This systematic review aims to provide a comprehensive overview of the existing scales for fatalism, along with information regarding their methodological robustness. A systematic search was conducted in PsycINFO (PsycARTICLES and Psychology and Behavioral Sciences), PubMed, Scopus, MEDLINE, and Web of Science. Articles were selected if they described a Self-Report questionnaire properly designated for assessing fatalism (both original developments and further validations), if they included a measure in which fatalism is the core construct rather than a subscale of a multidimensional scale, and if they were published in peer-reviewed journals in the English language. The methodological quality of the retrieved instruments was appraised using Skinner’s (1981) validity evidence framework. From the starting number of 1,210 records, the screening process led to 16 studies examining the psychometric properties of eight instruments. Our findings offer a general overview of the available fatalism scales, providing evidence of the variety of ways in which fatalism has been conceptualized and assessed. The systematic analysis, the rigorous methodological appraisal, and the critical discussion about the reported scales’ features may represent a useful guide for scholars and practitioners in choosing measures with a high level of quality for their research aims. Limitations and directions for future research are also discussed.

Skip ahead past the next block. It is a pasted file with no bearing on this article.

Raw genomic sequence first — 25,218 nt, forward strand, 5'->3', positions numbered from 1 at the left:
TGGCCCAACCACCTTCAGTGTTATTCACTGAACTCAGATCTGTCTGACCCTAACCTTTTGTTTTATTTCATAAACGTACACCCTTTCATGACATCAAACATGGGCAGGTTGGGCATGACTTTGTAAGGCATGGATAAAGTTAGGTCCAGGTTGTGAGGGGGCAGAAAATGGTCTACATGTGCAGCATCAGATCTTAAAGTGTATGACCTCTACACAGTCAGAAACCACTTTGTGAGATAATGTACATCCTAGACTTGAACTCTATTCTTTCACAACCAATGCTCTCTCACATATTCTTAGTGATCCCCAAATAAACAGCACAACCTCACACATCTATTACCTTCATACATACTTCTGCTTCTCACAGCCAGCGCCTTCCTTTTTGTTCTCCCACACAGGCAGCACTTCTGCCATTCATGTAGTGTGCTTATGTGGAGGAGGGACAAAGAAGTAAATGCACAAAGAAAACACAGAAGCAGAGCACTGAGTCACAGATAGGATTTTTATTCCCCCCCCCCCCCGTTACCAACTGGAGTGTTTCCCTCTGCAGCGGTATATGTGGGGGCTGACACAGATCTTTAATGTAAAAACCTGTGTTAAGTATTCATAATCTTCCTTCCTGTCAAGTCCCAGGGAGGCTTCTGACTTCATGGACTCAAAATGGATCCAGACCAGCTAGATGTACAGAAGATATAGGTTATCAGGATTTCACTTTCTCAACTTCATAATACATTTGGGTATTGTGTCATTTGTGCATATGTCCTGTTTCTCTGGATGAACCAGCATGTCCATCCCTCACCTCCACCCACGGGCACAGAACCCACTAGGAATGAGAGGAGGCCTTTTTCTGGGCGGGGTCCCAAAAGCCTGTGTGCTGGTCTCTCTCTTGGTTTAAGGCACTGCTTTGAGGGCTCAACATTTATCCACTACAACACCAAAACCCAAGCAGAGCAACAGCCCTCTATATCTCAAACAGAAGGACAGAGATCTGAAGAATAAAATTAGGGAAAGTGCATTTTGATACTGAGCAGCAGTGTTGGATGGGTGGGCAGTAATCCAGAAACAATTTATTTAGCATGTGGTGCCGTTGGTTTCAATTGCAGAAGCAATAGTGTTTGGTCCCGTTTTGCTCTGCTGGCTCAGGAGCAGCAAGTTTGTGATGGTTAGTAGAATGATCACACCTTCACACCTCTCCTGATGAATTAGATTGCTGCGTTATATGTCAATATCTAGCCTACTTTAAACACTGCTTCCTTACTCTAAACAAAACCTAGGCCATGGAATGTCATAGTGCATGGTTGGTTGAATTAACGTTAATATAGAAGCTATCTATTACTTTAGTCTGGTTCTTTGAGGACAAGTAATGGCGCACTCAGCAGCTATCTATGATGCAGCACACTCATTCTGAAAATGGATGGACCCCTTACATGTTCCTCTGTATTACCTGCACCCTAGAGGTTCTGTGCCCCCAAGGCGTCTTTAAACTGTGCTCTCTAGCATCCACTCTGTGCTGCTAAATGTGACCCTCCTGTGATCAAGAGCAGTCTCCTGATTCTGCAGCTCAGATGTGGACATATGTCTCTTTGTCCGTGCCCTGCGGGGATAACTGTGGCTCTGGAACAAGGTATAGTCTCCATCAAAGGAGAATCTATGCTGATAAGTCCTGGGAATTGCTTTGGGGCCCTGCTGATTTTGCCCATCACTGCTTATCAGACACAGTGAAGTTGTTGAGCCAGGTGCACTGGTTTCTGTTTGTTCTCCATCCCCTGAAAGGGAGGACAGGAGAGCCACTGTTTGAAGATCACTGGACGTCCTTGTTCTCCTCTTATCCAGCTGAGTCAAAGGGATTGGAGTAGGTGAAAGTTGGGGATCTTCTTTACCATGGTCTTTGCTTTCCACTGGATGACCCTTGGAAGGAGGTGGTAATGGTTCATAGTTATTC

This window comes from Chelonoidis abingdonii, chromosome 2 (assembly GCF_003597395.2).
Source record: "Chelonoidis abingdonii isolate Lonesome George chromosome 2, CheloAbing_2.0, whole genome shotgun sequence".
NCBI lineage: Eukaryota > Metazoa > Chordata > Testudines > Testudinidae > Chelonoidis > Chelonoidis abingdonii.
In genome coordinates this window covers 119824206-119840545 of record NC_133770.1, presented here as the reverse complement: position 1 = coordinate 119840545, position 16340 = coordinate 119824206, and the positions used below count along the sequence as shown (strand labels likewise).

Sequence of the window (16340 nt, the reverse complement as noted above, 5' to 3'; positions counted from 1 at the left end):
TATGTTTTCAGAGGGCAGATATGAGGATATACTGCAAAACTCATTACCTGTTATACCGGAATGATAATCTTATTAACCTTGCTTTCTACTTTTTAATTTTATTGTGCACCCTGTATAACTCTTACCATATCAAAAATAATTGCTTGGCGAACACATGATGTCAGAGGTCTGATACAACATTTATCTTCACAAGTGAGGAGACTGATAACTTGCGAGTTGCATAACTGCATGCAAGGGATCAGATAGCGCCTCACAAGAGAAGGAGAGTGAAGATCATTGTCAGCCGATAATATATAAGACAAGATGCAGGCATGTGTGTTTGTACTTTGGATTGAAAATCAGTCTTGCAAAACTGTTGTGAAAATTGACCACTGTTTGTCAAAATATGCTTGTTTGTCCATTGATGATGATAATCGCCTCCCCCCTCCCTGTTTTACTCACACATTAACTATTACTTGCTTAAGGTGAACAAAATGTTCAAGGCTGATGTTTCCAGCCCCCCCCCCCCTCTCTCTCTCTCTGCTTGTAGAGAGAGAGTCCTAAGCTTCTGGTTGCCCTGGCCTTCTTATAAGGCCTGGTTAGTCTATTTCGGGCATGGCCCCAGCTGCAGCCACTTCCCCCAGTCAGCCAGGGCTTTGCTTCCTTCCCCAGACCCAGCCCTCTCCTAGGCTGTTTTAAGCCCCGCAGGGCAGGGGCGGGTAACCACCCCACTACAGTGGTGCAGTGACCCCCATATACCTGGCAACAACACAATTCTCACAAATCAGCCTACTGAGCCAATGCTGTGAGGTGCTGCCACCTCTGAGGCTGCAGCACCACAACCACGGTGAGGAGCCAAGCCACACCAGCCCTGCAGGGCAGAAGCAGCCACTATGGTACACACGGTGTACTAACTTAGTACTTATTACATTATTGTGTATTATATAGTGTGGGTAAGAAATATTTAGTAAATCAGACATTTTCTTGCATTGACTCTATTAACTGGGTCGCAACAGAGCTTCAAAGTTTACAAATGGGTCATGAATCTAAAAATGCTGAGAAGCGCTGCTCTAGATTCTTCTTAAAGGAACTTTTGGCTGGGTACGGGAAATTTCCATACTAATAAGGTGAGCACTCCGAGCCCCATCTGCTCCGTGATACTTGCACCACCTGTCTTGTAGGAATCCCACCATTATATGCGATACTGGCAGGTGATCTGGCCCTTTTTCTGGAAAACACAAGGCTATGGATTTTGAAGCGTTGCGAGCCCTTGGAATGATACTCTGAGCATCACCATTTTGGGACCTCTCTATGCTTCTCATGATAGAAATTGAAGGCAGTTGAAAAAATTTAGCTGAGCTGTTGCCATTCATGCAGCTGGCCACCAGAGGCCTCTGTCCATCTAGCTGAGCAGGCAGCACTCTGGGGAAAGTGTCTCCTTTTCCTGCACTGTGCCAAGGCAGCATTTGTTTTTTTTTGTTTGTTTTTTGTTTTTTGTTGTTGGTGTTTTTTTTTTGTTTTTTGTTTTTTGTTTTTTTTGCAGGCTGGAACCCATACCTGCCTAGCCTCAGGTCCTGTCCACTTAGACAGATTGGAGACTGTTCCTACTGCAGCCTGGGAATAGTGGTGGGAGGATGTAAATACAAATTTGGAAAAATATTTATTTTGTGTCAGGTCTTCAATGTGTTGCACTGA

Instruments Measuring Fatalism: A Systematic Review

Valenti G. D.
;
Faraci P.
2021

Abstract

This systematic review aims to provide a comprehensive overview of the existing scales for fatalism, along with information regarding their methodological robustness. A systematic search was conducted in PsycINFO (PsycARTICLES and Psychology and Behavioral Sciences), PubMed, Scopus, MEDLINE, and Web of Science. Articles were selected if they described a Self-Report questionnaire properly designated for assessing fatalism (both original developments and further validations), if they included a measure in which fatalism is the core construct rather than a subscale of a multidimensional scale, and if they were published in peer-reviewed journals in the English language. The methodological quality of the retrieved instruments was appraised using Skinner’s (1981) validity evidence framework. From the starting number of 1,210 records, the screening process led to 16 studies examining the psychometric properties of eight instruments. Our findings offer a general overview of the available fatalism scales, providing evidence of the variety of ways in which fatalism has been conceptualized and assessed. The systematic analysis, the rigorous methodological appraisal, and the critical discussion about the reported scales’ features may represent a useful guide for scholars and practitioners in choosing measures with a high level of quality for their research aims. Limitations and directions for future research are also discussed.
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Utilizza questo identificativo per citare o creare un link a questo documento: http://hdl.handle.net/11387/148486
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